The activists hoping the fracking bans were the next issue that could attract the money, media and voters for a new anti-growth political movement in Colorado have run out of gas.
In a June 12th cover story, Valerie Richardson in The Colorado Statesman ran down the reasons the anti-fracking movement has lost the headlines and likely momentum for a 2016 ballot initiative.
Some of the reasons I cited in the article are:
Denver political analyst Floyd Ciruli points out that it’s still quite early in the 2016 election cycle, but he agreed that the anti-fracking movement has lost momentum.
“I approached this year with the thought that activists would continue to promote (a statewide initiative), but indeed, the public anxiety and interest in it has receded,” Ciruli said.
He cited a number of reasons, including the governor’s Oil and Gas Task Force, whose recommendations are being implemented, as well as the industry’s ongoing advertising and education effort, led by Coloradans for Responsible Energy Development.
“The industry has been relentless in their continuing to advertise,” Ciruli said. “There are still lots of TV ads and other media proclaiming the benefits of fracking and the lack of a negative environmental impact, and I think that probably has a tendency to undermine the issue getting some traction.”
Then there’s the decline in global oil prices. The U.S. industry has cut back on drilling operations as Saudi Arabia refuses to curtail production, which has cause the price-per-barrel to plummet.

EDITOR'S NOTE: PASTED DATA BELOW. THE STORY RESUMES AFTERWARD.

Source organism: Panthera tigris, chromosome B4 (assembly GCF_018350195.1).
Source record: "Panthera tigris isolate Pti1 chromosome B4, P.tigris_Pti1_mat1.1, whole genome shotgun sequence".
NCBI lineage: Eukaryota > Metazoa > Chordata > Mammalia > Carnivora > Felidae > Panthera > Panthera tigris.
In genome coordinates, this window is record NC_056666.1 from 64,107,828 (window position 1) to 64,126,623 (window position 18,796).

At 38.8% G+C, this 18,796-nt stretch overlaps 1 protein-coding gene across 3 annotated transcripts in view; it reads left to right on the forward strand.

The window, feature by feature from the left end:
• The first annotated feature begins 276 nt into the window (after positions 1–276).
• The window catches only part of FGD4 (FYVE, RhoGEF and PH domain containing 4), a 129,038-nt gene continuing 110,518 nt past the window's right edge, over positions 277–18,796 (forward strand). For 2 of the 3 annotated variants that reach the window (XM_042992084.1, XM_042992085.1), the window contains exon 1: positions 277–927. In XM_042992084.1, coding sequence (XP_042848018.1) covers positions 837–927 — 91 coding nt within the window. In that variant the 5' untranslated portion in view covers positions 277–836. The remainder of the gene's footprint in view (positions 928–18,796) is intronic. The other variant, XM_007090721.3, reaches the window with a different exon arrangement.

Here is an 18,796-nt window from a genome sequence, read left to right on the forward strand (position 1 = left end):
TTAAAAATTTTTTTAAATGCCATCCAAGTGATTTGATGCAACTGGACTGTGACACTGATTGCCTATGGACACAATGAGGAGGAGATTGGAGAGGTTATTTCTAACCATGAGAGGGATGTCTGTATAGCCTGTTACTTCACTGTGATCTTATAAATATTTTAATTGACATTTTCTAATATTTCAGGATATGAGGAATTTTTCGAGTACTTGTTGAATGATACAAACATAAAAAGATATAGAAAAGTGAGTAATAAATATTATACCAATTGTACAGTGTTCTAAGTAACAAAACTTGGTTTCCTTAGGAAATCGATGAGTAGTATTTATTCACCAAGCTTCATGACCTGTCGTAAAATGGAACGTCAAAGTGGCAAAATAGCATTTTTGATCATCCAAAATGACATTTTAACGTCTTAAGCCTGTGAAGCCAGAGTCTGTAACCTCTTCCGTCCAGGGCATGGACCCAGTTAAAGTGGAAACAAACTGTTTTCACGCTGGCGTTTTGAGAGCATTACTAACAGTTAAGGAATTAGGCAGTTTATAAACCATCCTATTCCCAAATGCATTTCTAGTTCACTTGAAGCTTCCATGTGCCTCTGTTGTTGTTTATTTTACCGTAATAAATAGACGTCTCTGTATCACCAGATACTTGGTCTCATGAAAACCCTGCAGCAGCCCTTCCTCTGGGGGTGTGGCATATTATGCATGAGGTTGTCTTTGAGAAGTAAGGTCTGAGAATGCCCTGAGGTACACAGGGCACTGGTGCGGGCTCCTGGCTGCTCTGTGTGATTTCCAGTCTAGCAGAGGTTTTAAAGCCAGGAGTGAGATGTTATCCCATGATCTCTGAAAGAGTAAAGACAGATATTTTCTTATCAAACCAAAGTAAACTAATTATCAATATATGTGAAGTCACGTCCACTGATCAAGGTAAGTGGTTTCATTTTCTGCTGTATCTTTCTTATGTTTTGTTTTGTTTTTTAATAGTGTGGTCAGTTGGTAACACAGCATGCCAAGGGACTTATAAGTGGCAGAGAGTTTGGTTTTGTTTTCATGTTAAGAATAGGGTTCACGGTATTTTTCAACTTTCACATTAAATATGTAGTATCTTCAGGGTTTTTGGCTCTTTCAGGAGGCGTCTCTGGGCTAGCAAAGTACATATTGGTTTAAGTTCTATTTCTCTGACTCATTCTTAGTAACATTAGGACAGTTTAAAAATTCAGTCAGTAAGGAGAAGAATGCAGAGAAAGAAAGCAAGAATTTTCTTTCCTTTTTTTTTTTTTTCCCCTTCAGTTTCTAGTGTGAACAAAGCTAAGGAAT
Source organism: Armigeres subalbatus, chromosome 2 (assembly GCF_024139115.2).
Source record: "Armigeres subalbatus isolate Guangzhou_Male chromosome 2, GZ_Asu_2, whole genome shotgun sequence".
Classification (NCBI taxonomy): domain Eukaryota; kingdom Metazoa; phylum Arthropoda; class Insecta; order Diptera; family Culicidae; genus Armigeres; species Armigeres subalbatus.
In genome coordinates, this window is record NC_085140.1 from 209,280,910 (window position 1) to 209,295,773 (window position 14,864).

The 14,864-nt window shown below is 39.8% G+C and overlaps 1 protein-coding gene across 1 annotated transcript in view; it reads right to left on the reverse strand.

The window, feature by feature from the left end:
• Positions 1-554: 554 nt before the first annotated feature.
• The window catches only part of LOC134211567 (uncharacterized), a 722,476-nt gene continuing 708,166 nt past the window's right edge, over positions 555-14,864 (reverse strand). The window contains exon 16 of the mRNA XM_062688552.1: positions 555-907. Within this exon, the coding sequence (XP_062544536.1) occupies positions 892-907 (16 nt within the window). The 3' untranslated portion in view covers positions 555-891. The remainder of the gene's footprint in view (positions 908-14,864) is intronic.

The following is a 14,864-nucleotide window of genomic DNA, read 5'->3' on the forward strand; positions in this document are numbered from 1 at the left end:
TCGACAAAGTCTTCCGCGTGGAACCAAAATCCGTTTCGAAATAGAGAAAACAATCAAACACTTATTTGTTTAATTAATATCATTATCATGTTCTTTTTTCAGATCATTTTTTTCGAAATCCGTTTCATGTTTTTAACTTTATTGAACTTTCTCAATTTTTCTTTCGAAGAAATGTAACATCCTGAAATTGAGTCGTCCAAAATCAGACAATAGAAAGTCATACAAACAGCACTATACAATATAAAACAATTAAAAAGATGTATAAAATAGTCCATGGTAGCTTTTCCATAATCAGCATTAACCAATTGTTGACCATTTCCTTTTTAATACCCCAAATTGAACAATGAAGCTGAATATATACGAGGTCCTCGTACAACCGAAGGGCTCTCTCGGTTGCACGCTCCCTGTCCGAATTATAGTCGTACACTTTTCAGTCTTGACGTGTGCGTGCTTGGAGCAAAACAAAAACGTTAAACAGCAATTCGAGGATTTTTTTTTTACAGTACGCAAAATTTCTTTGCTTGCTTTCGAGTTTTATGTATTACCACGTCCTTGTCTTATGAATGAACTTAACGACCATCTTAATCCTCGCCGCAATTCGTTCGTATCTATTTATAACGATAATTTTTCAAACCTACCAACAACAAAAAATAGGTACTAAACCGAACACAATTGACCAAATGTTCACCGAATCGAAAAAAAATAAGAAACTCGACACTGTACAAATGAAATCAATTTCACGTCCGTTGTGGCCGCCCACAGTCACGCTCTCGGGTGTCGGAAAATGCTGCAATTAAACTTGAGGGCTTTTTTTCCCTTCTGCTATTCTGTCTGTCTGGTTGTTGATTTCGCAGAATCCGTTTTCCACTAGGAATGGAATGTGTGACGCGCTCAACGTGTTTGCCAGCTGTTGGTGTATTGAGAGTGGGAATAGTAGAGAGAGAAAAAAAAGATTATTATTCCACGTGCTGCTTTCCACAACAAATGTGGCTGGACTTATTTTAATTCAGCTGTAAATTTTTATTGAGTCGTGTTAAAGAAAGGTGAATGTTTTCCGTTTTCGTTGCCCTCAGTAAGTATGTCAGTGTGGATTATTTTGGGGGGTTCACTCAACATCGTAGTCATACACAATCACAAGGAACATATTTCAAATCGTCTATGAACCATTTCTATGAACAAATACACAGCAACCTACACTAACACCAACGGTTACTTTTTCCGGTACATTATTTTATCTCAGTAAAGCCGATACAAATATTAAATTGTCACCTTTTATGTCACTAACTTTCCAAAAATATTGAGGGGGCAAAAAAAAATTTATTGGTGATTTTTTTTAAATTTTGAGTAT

“Even if it doesn’t affect current production, it changes the atmosphere,” Ciruli said. “It’s no longer an ever-expanding industry — it’s now one with at least some level of contraction. Even in these small towns, there’s been some impact on the economy. It just sort of reminds everyone that for all the inconvenience, there is an economic upside.”
“[T]he 2016 election is a lot like 2014 in terms of the Democratic Party leadership,” Ciruli said. “There still is tremendous reluctance to have anything approaching a fracking ban on the ballot, simply because it divides the party so much, which is one reason the governor worked so hard to find a compromise.”
“The actual passion about the issue has dissipated,” Ciruli said. “While there may be more liberal-leaning voters in the electorate, they may be more interested in other issues.”
Read her entire article here.